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The 19th edition of the European Film Festival, set to unspool in Lecce from 9-14 April 2018, will open with a journey that weaves between reality and fantasy, hot on the trail of Rodolfo Valentino. Rudy Valentino by Nico Cirasola tells the story of the famous actor’s return to Castellaneta, his hometown in Apulia, in summer 1923, at the height of his international success. Two other out-of-competition premieres are on the line-up of the Salento-based gathering this year: the Italian-Albanian-Macedonian co-production Broken by Edmond Budina and Respiri by Alfredo Fiorillo, starring Alessio Boni.

As for the European feature competition, ten films will be locking horns: they range from the Croatian title Agape by Branko Schmidt to the Netherlands’ Beyond Words by Urszula Antoniak (co-produced with Poland), Cobain by Nanouk Leopold (co-produced with Belgium and Germany) and Disappearance by Boudewijn Koole (Norway/Netherlands), via the French movie The Party Is Over by Marie Garel-Weiss, Pororoca by Constantin Popescu (Romania/France) and Denmark’s Darling by Birgitte Stærmose, plus Scary Mother by Ana Urushadze (Georgia/Estonia), the Bulgarian-German film ¾ by Ilian Metev and, from Turkey, Yellow Heat by Fikret Reyhan. All of these movies will be duking it out for the Cristina Soldano Golden Olive Tree Award, the FIPRESCI Award, the Cineuropa Prize, the SNGCI Prize and the Agiscuola Prize.

Also back for the third year is the section dedicated to comedy, with a selection of five titles that will be having their Italian premieres: from France comes The Teacher by Olivier Ayache-Vidal; from Spain, Abracadabra by Pablo Berger; from Switzerland, Flitzer by Peter Luisi; from Estonia, The End of the Chain by Priit Pääsuke; and from Turkey, Taksim Hold’em by Michael Önde.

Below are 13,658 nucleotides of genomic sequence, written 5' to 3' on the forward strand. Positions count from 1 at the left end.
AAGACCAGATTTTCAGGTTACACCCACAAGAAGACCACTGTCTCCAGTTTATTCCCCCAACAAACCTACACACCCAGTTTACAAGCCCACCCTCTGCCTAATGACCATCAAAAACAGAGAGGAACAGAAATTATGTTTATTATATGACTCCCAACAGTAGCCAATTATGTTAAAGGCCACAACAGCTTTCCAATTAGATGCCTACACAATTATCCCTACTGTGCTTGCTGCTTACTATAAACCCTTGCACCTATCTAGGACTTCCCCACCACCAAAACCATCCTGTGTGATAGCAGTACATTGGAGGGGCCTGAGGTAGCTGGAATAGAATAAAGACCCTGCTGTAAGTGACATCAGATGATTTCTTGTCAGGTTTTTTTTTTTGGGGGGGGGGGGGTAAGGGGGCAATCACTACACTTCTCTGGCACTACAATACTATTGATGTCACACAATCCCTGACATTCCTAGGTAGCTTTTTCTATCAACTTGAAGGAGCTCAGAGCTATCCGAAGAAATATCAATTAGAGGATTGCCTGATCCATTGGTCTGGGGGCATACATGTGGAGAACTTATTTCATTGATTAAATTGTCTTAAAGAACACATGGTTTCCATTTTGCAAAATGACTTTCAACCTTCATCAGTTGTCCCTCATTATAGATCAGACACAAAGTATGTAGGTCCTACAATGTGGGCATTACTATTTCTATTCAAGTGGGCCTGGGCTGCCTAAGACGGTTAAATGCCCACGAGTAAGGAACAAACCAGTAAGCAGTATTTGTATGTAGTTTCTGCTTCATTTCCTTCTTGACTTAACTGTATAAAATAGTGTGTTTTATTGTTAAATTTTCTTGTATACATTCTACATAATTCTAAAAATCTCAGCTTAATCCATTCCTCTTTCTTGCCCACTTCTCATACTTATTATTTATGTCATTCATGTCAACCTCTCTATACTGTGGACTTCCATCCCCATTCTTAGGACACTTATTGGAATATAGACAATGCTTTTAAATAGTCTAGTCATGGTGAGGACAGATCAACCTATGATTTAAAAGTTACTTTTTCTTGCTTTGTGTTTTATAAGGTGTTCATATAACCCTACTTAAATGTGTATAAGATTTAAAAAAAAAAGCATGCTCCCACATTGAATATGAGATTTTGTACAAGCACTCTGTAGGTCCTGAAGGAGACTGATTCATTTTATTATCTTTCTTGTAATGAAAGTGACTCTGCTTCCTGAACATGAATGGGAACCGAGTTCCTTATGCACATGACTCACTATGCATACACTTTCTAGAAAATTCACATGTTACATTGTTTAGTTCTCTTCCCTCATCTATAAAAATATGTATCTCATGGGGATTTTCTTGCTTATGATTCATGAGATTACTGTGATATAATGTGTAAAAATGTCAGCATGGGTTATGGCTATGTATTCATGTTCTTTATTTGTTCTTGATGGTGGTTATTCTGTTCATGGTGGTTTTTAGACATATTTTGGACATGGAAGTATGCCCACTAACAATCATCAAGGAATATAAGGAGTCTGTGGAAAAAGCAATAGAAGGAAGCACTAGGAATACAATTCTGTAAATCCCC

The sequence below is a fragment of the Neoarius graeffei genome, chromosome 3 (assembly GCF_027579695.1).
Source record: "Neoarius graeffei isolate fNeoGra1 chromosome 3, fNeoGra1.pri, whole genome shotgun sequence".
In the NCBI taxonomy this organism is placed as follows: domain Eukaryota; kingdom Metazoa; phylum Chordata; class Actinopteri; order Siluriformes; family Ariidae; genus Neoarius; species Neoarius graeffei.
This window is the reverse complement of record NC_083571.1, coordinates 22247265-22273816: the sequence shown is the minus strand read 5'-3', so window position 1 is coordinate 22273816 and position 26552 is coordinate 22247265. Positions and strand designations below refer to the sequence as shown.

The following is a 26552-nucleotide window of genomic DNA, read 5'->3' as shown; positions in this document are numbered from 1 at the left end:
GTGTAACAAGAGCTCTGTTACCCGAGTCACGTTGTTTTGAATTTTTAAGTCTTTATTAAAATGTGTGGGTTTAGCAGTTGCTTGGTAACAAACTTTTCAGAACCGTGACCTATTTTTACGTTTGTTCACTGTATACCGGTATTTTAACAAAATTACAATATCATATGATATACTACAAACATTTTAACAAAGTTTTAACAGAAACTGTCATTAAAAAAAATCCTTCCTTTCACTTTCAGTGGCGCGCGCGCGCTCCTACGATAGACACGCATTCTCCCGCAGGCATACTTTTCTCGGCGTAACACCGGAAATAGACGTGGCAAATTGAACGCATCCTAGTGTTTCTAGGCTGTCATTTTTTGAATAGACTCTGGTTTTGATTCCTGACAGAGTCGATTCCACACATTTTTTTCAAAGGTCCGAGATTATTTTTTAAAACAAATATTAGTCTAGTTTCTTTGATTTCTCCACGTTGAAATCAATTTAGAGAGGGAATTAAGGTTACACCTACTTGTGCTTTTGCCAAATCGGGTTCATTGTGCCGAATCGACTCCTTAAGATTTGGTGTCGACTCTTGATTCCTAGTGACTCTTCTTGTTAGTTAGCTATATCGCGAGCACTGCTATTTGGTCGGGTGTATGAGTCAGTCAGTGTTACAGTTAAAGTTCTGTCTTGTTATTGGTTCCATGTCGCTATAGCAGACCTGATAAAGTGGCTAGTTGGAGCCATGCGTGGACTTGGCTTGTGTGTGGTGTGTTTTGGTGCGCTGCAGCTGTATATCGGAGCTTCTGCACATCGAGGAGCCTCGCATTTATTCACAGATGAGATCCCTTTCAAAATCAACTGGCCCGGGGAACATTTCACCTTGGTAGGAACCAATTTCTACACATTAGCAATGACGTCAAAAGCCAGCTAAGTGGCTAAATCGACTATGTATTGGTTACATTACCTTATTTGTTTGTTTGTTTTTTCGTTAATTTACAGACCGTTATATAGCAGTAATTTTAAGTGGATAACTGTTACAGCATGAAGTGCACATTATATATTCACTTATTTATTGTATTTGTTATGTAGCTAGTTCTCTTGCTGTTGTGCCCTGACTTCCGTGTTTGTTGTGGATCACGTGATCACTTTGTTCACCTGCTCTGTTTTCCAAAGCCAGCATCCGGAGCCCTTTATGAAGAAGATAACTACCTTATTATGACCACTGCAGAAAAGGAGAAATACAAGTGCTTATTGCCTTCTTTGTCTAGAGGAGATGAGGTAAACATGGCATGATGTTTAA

This year, the Lecce European Film Festival is dedicating a tribute to 1968 in order to mark the 50th anniversary of the student protests of that year, with the screening of five films chosen by Luciana Castellina and Carlo Verdone: Fists in the Pocket by Marco Bellocchio, Sympathy for the Devil by Jean-Luc Godard, The Dreamers by Bernardo Bertolucci, Something in the Air by Olivier Assayas and The Strawberry Statement by Stuart Hagmann. And it was again Carlo Verdone who was in Rome to announce the three finalists for the ninth Mario Verdone Award (see the news): they are Roberto De Paolis for Pure Hearts, Simone Godano for Husband & Wife and Antonio Padovan for The Last Prosecco; this edition’s special accolade goes to Andrea De Sica for Children of the Night

The 2018 Champions of European Cinema are British director Michael Winterbottom and his Hungarian counterpart Ildikó Enyedi, to whom two retrospectives are being dedicated and who will pick up the Golden Olive Tree for Lifetime Achievement. They will respectively introduce audiences to the films In This World, which won the Golden Bear at the Berlinale in 2003, and On Body and Soul, the recipient of the same prize in 2017. On the other hand, the Champions of Italian Cinema are actor-director Kim Rossi Stuart and Jasmine Trinca, crowned Best Actress in Cannes’ Un Certain Regard last year. 

Other highlights include the short-film competition for the Emidio Greco Award, and the customary Cinema and Reality section, which shines the spotlight on important social and cultural topics, and which includes Mena by Maria Cristina Fraddosio, about the protests currently taking place in Salento against the TAP gas pipeline, and Immagine dal vero by Luciano Accomando, which outlines the success stories of five women and seven men who have immigrated to Sicily. Lastly, in Lecce, audiences will be able to rediscover the three finalists for the 2017 LUX Prize: the winner, Sami Blood by Amanda Kernell, BPM (Beats Per Minute) by Robin Campillo and Western by Valeska Grisebach.

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